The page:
England’s second boxer in action in the semi-finals was Kiaran MacDonald, the silver medallist of the flyweight (51kg) from the recent EUBC European Men’s Elite Boxing Championships. He had the strong height advantage against Wales’ Jake Dodd who tried to put under pressure the 25-year-old English boy. MacDonald kept the Welsh talent on long in the first round and Dodd made more risks in the second but the English counter-attacked him effectively. The Welsh boxer was not able to block these jabs which came from longer distance and after the third round, the Kyrgyz referee stopped their semi-final. MacDonald will now meet for the gold medal with India’s 2018 silver medallist, the Asian Games winner Amit Panghal.
Wales’ Rosie Eccles achieved a silver medal at the Gold Coast 2018 Commonwealth Games and she worked hard in the recent four years to be a champion in Birmingham. The Welsh light middleweight (70kg) boxer eliminated the top favourite, India’s Olympic Games bronze medallist Lovlina Borgohain in the quarter-finals and she had a relatively easier opponent in the semi-finals, Northern Ireland’s Eireann Nugent. Eccles was more experienced than the returning opponent and her second round amazed all of the experts in the venue. The Welsh girl had 20:17 advantage in all of the five judges’ scorecards and she dominated the third round too. Eccles was brilliant in this semi-final and she will be boxing for the gold medal with Australia’s veteran Kaye Scott.
Scotland’s Sean Lazzerini competed already at the 2015 EUBC European Youth Boxing Championships and he participated in several top events in the previous years. He moved back to the light heavyweight (80kg) and this decision paid off at the Commonwealth Games where he marched to the semi-finals. He had a strong African rival in the last four, Tanzania’s Yusuf Changalawe who is a surprise medallist in Birmingham. The Scottish boxer was technically better in the first round, tried to block Changalawe’s attacks and he had the advantage on four scorecards. The 25-year-old Scotsman had more difficult job what he expected prior the contest but he managed to win that semi-final by split decision.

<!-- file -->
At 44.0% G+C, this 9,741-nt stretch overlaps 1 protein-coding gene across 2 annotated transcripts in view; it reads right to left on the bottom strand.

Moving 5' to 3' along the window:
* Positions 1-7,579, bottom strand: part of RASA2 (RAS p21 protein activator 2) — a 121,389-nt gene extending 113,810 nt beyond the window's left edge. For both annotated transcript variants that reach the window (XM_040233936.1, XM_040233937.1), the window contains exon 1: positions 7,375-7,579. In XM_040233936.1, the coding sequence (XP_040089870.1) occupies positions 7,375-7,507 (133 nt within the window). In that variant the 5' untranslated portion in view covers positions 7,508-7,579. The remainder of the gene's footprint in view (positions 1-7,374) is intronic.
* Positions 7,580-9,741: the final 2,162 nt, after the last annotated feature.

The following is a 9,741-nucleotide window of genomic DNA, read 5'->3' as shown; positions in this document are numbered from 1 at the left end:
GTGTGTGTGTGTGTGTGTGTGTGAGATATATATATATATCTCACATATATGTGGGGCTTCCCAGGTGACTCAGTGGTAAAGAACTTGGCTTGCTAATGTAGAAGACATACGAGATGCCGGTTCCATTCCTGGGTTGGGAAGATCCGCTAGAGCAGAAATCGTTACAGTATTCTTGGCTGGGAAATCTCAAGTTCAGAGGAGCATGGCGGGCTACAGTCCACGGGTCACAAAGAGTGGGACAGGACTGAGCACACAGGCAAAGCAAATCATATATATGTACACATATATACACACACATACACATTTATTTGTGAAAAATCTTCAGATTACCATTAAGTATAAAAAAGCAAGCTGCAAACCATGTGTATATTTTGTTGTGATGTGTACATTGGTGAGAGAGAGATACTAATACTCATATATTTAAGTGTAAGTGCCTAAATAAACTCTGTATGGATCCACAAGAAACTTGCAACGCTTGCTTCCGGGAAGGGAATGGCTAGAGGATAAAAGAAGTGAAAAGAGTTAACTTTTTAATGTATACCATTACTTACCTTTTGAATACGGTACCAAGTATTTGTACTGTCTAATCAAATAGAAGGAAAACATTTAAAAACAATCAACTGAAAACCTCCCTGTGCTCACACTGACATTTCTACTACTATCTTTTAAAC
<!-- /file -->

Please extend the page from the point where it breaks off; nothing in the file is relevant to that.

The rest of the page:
Seven boxers from Northern Ireland advanced to the semi-finals at the Commonwealth Games in Birmingham. Their boxers were hungry for the further successes, and Carly McNaul had another strong performance among their girls. The 2018 silver medallist dominated all of the three rounds against Uganda’s Teddy Nakimuli and she will now meet for the gold with India’s IBA Women’s World Champion Nikhat Zareen at the light flyweight (50kg). Her teammate, the EUBC European Men’s Elite Boxing Championships silver medallist Dylan Eagleson is a teenage star who had a tough battle against Scotland’s Matthew McHale and became the second Irish finalist.
The quotes of the day
“I lost to Richardson in the European Championships, and I just followed that my coaches said before the bout. These paid off today but there is one more bout left, the most important as I am here for the gold medal,” added Scotland’s 22-year-old Samuel Hickey.
“I boxed very well today. I stuck to the game plan and felt in control at all times. My opponent was very tough but I am pleased to be in my second Commonwealth Games final,” said Wales’ Rosie Eccles after the session.